In 2003 Wm Morrison Supermarkets made an offer for the Safeway group, prompting a bidding war between the major supermarkets. The Trade and Industry Secretary, Patricia Hewitt, referred the various bids to the Competition Commission which reported its findings on 26 September. The Commission found that all bids, with the exception of Morrison's, would "operate against the public interest". As part of the approval Morrison's was to dispose of 53 of the combined group's stores. In May 2004 Sainsbury's announced that it would acquire 14 of these stores, 13 Safeway stores and 1 Morrison's outlet located primarily in the Midlands and the North of England. The first of these new stores opened in August 2004.

At the end of March 2004 Davis was promoted to chairman and was replaced as CEO by Justin King. In June 2004 Davis was forced to quit in the face of an impending shareholder revolt over his salary and bonuses. Investors were angered by a bonus share award of over £2m despite poor company performance. On 19 July 2004 Davis' replacement, Philip Hampton, was appointed as chairman. Hampton has previously worked for British Steel, British Gas, BT and Lloyds TSB.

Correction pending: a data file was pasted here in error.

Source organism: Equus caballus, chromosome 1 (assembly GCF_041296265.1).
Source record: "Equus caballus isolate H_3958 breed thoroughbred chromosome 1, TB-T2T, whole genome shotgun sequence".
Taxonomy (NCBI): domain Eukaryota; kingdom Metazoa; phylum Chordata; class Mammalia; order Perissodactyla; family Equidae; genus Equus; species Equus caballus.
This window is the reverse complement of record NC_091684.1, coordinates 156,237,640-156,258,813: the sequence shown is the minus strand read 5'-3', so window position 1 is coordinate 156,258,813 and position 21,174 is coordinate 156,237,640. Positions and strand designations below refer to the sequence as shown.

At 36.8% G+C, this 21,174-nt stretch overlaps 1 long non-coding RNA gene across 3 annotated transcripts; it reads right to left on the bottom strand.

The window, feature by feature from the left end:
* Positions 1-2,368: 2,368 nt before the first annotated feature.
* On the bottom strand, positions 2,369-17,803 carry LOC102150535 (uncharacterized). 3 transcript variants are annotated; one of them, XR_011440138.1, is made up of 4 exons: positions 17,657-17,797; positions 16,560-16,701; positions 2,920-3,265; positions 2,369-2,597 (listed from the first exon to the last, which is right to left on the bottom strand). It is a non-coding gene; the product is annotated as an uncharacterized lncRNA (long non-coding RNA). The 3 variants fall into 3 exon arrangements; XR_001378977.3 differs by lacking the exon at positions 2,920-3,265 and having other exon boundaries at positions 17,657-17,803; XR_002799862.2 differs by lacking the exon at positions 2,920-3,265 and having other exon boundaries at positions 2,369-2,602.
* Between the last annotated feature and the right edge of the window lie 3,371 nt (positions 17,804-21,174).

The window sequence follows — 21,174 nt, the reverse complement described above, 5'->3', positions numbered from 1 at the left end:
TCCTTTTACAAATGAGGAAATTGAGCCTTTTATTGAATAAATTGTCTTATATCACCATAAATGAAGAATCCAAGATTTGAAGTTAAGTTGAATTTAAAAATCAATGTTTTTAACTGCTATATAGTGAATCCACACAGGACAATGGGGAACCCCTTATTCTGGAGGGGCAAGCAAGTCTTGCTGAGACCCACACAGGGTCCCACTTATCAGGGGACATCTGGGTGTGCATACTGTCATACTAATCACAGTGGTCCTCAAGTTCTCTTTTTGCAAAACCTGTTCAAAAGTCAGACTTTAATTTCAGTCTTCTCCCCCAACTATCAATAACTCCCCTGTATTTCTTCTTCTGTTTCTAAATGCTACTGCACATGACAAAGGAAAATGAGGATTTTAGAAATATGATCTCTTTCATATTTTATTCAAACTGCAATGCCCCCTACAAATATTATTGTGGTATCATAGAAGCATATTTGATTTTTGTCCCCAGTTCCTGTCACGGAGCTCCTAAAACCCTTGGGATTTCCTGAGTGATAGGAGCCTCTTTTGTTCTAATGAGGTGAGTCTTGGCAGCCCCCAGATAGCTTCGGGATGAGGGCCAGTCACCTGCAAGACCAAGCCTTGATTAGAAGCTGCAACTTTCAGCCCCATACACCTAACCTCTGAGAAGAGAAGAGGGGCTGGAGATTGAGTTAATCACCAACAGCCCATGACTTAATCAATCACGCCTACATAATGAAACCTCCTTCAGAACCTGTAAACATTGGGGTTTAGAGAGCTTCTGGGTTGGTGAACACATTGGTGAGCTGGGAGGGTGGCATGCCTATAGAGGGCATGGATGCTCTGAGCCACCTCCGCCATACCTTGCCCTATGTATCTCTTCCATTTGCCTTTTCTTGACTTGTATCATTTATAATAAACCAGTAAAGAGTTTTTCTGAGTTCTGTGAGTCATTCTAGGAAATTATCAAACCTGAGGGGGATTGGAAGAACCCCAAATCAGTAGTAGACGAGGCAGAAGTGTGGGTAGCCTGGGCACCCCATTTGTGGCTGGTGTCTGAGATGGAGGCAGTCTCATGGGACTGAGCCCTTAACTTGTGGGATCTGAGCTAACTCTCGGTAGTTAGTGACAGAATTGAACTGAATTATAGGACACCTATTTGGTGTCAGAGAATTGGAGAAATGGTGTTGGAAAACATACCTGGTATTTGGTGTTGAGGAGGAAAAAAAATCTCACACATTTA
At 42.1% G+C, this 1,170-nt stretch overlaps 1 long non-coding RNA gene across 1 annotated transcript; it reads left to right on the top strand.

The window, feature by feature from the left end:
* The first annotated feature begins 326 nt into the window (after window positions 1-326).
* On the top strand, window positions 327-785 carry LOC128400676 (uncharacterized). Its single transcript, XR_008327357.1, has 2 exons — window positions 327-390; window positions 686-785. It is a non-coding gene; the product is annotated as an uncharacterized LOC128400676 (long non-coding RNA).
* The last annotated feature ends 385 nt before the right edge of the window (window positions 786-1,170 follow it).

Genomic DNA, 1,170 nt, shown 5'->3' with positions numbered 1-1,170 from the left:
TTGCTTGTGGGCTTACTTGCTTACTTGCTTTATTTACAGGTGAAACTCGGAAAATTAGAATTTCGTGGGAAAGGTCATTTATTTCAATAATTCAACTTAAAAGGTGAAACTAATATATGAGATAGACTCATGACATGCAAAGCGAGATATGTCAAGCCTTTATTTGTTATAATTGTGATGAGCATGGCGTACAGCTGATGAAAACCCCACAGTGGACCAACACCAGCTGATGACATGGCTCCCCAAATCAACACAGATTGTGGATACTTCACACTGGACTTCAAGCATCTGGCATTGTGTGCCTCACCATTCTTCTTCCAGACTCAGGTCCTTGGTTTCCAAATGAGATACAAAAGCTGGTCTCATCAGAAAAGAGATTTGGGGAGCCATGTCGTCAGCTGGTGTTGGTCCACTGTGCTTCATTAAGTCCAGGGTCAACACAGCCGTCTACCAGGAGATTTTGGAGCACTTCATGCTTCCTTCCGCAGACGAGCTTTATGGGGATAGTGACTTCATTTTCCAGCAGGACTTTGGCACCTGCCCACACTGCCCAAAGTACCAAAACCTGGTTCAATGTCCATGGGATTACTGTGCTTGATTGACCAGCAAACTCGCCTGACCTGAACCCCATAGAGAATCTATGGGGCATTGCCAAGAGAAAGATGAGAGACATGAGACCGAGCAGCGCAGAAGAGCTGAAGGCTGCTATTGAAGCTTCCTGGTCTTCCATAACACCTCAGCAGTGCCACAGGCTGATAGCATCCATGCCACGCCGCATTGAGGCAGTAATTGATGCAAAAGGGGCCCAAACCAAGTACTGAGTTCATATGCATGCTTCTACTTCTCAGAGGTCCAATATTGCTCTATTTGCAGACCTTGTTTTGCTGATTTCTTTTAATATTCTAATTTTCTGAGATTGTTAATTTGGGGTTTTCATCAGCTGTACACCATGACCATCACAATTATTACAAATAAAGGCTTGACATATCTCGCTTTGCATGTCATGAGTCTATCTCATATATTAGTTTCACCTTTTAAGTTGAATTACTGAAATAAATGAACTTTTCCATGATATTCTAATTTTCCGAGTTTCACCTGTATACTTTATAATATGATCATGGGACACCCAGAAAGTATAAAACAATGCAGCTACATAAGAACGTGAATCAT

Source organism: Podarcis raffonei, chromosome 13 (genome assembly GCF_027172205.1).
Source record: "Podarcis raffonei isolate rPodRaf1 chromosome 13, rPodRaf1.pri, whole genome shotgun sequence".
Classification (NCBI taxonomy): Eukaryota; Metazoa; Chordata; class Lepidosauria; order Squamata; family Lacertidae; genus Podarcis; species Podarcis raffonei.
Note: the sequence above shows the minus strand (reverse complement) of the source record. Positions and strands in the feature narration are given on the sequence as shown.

Making Sainsbury's Great Again

Justin King joined Sainsbury's in 2004 from Marks and Spencer plc where he was a director with responsibility for its food division and Kings Super Markets, Inc. subsidiary in the United States.cite press release | title =Sainsbury's appoints new Group Chief Executive | publisher =J Sainsbury plc | date =2003-11-19 | url = | accessdate =2006-10-28] Schooled in Solihull and a graduate of the University Of Bath, where he took a business administration degree, King was also previously a managing director at Asda with responsibility for hypermarkets.